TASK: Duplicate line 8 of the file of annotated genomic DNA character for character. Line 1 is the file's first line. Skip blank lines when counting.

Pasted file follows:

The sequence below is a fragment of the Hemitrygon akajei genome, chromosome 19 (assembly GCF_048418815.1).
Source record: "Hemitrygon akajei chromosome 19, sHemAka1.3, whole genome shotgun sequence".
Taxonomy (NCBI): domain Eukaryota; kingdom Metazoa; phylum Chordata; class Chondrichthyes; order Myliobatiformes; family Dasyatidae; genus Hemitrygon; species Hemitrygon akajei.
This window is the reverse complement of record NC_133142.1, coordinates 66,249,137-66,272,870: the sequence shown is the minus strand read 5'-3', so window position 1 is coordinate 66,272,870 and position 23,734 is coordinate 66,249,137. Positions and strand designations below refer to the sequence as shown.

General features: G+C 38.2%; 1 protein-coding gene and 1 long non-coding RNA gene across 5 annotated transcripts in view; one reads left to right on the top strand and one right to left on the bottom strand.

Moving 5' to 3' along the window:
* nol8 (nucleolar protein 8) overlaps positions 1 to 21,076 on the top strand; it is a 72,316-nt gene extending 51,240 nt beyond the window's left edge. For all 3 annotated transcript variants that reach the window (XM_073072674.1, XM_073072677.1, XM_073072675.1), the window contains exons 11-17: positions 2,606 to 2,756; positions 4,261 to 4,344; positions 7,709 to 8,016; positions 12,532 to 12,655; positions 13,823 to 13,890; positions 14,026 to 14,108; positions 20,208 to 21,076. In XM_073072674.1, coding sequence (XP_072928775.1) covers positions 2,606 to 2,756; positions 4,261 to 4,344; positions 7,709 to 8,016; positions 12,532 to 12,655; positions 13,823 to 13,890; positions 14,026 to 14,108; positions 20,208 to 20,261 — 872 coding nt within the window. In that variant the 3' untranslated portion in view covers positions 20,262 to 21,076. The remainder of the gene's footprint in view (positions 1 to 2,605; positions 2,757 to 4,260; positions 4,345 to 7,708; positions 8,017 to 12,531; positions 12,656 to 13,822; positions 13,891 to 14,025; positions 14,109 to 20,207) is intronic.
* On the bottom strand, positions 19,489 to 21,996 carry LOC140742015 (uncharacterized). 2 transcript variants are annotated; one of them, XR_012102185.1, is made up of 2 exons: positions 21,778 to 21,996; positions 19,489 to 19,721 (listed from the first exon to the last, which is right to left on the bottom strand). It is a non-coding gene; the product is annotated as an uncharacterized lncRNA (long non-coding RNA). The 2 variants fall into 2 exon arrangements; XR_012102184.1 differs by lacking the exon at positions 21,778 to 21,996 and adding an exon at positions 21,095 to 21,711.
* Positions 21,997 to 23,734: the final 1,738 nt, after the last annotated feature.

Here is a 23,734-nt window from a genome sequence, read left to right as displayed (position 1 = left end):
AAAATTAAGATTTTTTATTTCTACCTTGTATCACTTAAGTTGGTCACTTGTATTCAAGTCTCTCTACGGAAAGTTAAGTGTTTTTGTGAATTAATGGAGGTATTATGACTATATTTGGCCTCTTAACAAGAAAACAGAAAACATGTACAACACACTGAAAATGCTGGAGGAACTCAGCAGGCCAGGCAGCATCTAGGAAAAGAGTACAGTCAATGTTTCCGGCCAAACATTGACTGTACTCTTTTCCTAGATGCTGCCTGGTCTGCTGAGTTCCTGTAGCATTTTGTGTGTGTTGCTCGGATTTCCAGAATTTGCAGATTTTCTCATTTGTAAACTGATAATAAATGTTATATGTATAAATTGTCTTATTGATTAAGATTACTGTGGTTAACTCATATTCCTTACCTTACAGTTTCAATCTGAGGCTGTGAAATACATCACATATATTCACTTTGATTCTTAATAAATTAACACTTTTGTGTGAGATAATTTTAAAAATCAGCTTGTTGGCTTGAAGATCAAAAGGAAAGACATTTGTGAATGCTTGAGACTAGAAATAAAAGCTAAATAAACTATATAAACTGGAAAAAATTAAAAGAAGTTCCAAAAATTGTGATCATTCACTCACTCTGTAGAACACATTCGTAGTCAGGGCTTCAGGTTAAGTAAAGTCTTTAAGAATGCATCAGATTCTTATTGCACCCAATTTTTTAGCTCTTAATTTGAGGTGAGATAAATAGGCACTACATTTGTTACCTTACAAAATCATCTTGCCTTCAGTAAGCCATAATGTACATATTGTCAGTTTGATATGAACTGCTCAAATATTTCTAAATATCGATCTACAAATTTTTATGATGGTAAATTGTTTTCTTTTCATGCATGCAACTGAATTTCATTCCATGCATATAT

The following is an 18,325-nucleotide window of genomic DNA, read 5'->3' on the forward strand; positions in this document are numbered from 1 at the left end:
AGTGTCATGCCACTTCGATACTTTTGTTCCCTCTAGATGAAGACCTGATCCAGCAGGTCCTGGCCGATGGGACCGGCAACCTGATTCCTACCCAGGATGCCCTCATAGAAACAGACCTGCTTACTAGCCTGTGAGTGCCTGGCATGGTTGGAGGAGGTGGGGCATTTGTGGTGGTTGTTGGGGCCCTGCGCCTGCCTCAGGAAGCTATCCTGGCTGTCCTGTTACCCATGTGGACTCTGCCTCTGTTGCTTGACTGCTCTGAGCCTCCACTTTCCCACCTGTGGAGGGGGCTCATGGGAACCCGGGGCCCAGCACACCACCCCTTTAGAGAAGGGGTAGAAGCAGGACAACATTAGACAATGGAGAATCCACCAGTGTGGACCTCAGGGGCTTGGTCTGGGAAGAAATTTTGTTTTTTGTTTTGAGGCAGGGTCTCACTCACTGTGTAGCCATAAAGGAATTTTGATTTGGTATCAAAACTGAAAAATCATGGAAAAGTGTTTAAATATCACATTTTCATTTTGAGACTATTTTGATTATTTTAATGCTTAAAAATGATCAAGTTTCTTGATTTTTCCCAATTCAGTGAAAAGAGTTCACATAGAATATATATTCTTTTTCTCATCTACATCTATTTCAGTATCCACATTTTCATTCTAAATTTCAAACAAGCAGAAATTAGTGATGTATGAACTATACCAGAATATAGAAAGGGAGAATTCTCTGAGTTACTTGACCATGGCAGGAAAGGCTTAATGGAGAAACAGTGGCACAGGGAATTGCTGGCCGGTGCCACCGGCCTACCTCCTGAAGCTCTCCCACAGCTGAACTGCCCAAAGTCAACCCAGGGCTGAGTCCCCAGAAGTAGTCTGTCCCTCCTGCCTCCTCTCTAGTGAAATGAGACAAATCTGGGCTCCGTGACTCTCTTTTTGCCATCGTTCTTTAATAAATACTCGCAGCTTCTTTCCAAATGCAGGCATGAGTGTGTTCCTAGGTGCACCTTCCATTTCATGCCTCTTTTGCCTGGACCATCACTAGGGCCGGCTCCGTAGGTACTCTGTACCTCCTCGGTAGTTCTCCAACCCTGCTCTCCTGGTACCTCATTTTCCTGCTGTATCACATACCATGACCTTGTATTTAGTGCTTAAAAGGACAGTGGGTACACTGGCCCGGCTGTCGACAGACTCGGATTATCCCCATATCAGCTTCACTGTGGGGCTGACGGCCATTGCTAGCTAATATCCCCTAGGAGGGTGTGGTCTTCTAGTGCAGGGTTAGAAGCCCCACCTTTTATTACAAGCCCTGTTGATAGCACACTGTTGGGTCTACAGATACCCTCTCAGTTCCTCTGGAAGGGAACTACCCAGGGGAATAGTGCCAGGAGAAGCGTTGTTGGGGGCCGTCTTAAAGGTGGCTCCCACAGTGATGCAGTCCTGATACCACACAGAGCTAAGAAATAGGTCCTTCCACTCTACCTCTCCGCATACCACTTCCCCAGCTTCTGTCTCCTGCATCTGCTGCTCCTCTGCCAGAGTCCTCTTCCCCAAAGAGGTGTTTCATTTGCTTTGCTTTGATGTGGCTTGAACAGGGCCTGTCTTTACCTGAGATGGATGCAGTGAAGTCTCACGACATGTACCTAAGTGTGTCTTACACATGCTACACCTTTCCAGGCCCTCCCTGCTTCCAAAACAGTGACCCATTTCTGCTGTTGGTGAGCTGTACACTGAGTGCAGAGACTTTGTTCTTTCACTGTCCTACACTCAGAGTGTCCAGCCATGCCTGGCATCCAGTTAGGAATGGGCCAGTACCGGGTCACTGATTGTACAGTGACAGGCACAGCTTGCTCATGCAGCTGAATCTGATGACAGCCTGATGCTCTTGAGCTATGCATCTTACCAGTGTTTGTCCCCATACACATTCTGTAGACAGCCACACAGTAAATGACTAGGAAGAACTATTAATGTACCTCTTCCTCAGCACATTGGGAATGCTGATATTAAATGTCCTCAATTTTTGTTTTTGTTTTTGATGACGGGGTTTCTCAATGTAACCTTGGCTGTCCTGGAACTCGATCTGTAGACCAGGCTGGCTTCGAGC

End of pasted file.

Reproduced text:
* On the bottom strand, positions 19,489 to 21,996 carry LOC140742015 (uncharacterized). 2 transcript variants are annotated; one of them, XR_012102185.1, is made up of 2 exons: positions 21,778 to 21,996; positions 19,489 to 19,721 (listed from the first exon to the last, which is right to left on the bottom strand). It is a non-coding gene; the product is annotated as an uncharacterized lncRNA (long non-coding RNA). The 2 variants fall into 2 exon arrangements; XR_012102184.1 differs by lacking the exon at positions 21,778 to 21,996 and adding an exon at positions 21,095 to 21,711.